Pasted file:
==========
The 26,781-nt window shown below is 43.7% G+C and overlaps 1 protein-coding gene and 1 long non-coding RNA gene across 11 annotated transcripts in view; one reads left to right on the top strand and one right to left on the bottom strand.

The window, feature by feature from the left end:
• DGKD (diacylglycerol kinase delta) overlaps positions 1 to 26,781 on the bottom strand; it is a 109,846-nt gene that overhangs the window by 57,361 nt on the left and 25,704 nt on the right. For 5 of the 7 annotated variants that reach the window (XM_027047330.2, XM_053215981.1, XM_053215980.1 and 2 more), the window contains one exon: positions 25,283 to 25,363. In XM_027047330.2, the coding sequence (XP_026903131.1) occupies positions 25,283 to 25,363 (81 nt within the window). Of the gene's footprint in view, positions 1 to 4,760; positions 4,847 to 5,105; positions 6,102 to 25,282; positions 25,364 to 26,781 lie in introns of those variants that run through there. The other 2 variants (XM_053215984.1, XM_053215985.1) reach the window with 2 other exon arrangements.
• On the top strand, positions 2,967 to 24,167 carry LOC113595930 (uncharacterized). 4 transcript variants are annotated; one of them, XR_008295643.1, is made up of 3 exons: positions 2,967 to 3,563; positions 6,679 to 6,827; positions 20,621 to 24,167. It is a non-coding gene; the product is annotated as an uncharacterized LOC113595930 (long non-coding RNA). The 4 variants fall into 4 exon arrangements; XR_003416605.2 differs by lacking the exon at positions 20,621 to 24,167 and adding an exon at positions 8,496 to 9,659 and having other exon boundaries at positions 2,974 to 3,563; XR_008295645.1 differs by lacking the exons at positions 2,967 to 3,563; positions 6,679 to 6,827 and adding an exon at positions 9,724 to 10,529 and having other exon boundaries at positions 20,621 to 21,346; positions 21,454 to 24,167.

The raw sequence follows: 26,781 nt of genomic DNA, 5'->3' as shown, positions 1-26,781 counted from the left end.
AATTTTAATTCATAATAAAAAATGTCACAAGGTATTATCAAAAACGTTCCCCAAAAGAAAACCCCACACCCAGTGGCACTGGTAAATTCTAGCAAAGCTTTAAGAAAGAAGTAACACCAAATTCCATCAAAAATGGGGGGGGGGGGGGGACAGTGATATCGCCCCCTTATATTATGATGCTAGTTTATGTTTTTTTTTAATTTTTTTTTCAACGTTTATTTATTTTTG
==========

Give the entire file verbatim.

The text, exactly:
The 26,781-nt window shown below is 43.7% G+C and overlaps 1 protein-coding gene and 1 long non-coding RNA gene across 11 annotated transcripts in view; one reads left to right on the top strand and one right to left on the bottom strand.

The window, feature by feature from the left end:
• DGKD (diacylglycerol kinase delta) overlaps positions 1 to 26,781 on the bottom strand; it is a 109,846-nt gene that overhangs the window by 57,361 nt on the left and 25,704 nt on the right. For 5 of the 7 annotated variants that reach the window (XM_027047330.2, XM_053215981.1, XM_053215980.1 and 2 more), the window contains one exon: positions 25,283 to 25,363. In XM_027047330.2, the coding sequence (XP_026903131.1) occupies positions 25,283 to 25,363 (81 nt within the window). Of the gene's footprint in view, positions 1 to 4,760; positions 4,847 to 5,105; positions 6,102 to 25,282; positions 25,364 to 26,781 lie in introns of those variants that run through there. The other 2 variants (XM_053215984.1, XM_053215985.1) reach the window with 2 other exon arrangements.
• On the top strand, positions 2,967 to 24,167 carry LOC113595930 (uncharacterized). 4 transcript variants are annotated; one of them, XR_008295643.1, is made up of 3 exons: positions 2,967 to 3,563; positions 6,679 to 6,827; positions 20,621 to 24,167. It is a non-coding gene; the product is annotated as an uncharacterized LOC113595930 (long non-coding RNA). The 4 variants fall into 4 exon arrangements; XR_003416605.2 differs by lacking the exon at positions 20,621 to 24,167 and adding an exon at positions 8,496 to 9,659 and having other exon boundaries at positions 2,974 to 3,563; XR_008295645.1 differs by lacking the exons at positions 2,967 to 3,563; positions 6,679 to 6,827 and adding an exon at positions 9,724 to 10,529 and having other exon boundaries at positions 20,621 to 21,346; positions 21,454 to 24,167.

The raw sequence follows: 26,781 nt of genomic DNA, 5'->3' as shown, positions 1-26,781 counted from the left end.
AATTTTAATTCATAATAAAAAATGTCACAAGGTATTATCAAAAACGTTCCCCAAAAGAAAACCCCACACCCAGTGGCACTGGTAAATTCTAGCAAAGCTTTAAGAAAGAAGTAACACCAAATTCCATCAAAAATGGGGGGGGGGGGGGGACAGTGATATCGCCCCCTTATATTATGATGCTAGTTTATGTTTTTTTTTAATTTTTTTTTCAACGTTTATTTATTTTTG